He first found success in 1928 as a director in theatre in his native England with the play Journey's End, which later transferred to the United States and eventually into a film two years later with Whale making his feature film debut as a director. (He had previously directed the dialogue sequences for Hell's Angels.) Following the success of Journey's End, Universal Studios signed him to a five-year contract.
But his legacy would be sealed with a loose adaptation of Mary Shelley's magnum opus, which Whale had chosen because none of the other Universal properties interested him and he wanted to make something other than a war picture. He was personally responsible for picking Boris Karloff to play the Monster, and the success of Frankenstein and its sequel four years later immortalized the both of them as seminal figures of the horror genre.
Having had his fill of the horror genre (including turning down the chance to direct Dracula's Daughter), Whale went on to direct Show Boat which critics called the definitive film version of the stage musical. But Whale's career suffered a misstep after making The Road Back, a sequel of sorts to All Quiet on the Western Front. George Gyssling, the Los Angeles-based consul for Nazi Germany, protested that the film gave an "untrue and distorted picture of the German people". In response, Universal re-shot scenes with another director, added comedic scenes to the script, and re-edited the film to water down its anti-Nazi sentiments. (Ironically, the film still got banned in Germany.) Furious at the studio's actions, Whale left Universal after making 1938's Wives Under Suspicion. (Apart from making Green Hell two years later, his ties with Universal were severed.)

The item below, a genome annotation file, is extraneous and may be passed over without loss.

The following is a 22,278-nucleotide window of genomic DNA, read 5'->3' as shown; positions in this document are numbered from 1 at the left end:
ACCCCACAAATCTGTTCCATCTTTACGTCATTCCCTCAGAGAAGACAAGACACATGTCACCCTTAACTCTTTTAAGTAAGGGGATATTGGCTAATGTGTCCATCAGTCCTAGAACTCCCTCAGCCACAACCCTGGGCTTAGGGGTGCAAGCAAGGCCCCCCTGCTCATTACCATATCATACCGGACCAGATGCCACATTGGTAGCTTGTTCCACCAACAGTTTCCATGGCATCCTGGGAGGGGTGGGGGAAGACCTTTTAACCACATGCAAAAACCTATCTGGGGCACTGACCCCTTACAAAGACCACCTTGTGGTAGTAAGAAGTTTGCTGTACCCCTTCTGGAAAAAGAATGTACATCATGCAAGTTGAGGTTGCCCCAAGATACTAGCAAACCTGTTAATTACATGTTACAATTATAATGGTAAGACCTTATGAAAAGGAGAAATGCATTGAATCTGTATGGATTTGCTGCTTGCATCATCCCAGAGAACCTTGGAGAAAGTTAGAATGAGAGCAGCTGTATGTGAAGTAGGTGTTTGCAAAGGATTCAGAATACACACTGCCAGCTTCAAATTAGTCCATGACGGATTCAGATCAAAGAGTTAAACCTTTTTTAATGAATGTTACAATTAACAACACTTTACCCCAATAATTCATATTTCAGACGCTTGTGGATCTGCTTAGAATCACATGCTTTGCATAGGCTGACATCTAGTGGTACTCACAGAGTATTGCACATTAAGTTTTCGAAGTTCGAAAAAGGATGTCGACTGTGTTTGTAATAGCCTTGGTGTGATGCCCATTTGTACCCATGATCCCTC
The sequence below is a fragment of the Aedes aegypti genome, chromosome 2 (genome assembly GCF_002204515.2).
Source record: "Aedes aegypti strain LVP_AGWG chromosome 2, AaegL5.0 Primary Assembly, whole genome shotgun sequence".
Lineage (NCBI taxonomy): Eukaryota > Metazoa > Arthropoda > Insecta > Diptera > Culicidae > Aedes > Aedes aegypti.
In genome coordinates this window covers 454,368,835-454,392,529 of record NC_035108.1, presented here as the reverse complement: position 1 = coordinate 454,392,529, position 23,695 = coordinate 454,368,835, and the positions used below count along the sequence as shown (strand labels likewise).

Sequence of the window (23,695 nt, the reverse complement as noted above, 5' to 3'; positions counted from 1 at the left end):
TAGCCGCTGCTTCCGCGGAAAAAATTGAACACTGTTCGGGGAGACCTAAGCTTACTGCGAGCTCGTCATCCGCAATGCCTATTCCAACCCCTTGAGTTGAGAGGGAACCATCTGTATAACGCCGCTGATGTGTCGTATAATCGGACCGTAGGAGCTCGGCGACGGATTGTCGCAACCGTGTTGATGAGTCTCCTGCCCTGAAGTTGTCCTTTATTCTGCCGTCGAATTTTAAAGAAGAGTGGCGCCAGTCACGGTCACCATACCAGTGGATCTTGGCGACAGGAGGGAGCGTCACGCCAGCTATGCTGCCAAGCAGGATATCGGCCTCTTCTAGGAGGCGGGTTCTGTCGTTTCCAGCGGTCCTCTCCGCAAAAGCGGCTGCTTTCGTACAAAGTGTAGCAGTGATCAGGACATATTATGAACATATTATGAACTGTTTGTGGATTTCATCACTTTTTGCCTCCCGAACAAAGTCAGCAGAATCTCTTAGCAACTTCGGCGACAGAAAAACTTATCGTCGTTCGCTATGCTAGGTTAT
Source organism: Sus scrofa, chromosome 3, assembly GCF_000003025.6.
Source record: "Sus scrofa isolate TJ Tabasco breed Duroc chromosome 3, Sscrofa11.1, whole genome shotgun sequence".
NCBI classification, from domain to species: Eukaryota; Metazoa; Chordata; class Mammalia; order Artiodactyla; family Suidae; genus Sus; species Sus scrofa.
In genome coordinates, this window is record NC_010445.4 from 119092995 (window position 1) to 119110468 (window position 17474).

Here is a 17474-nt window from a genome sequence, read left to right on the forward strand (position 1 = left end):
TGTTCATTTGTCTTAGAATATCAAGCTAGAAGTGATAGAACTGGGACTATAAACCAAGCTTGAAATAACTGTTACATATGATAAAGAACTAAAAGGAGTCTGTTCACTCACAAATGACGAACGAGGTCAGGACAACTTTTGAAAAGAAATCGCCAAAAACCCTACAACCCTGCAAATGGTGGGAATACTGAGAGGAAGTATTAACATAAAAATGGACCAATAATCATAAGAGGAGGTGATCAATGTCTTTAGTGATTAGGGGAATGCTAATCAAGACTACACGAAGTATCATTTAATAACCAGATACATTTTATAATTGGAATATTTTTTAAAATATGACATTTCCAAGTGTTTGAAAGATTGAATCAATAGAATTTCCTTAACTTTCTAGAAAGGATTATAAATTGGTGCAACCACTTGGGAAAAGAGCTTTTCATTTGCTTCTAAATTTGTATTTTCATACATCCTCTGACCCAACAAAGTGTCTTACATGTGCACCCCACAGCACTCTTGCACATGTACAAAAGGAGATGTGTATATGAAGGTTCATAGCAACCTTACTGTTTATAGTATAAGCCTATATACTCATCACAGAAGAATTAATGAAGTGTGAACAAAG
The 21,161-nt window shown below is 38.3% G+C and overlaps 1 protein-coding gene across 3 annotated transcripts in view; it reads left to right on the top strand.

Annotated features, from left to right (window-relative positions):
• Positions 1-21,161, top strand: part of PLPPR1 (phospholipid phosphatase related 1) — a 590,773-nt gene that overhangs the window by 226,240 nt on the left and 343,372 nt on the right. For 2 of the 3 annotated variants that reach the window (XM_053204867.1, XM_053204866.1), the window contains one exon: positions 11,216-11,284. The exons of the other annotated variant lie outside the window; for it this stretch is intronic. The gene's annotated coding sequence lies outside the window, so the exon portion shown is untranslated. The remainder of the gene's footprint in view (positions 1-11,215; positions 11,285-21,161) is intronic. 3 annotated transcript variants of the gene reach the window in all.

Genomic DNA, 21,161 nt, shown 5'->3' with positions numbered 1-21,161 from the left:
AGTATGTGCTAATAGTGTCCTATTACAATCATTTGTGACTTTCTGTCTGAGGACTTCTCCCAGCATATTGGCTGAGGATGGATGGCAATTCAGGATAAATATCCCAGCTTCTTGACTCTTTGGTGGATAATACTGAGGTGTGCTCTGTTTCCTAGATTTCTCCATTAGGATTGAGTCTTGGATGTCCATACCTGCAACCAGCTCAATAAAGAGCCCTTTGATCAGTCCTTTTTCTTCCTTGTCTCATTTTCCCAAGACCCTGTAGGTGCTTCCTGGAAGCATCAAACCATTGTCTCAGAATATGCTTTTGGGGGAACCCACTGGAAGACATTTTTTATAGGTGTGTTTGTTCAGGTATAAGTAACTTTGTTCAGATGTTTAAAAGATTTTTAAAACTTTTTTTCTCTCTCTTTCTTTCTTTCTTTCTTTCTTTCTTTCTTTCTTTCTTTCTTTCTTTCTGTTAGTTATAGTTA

Whale retired from the film industry in 1941 (save for an Army training film the following year), devoting his final years to directing theatre and painting. On May 29, 1957, Whale was found dead in his swimming pool, the cause of his death a mystery for years. It wasn't until 1987 when — shortly before his own death — film producer and Whale's former partner David Lewis, who had found the director dead, released the partial contents of a note that confirmed that Whale had died from suicide rather than an accident.
During his career in both British theatre and Hollywood, Whale lived as an openly gay man, something that was completely unheard of in those times. And in the years following his death, film historians and gay studies scholars would pick up on cues of homosexual themes in Whale's films, most notably in Bride of Frankenstein.
Films directed by Whale on TV Tropes:
- Waterloo Bridge (1931)
- Frankenstein (1931)
- The Old Dark House (1932)
- The Invisible Man (1933)
- Bride of Frankenstein (1935)
- Show Boat (1936)
- The Man in the Iron Mask (1939)
Tropes associated with Whale's work:
- Magnum Opus Dissonance: While more known for horror films, one of his personal favorites of his works was Remember Last Night?, a comedy-mystery which was met with mixed critical and commercial reception.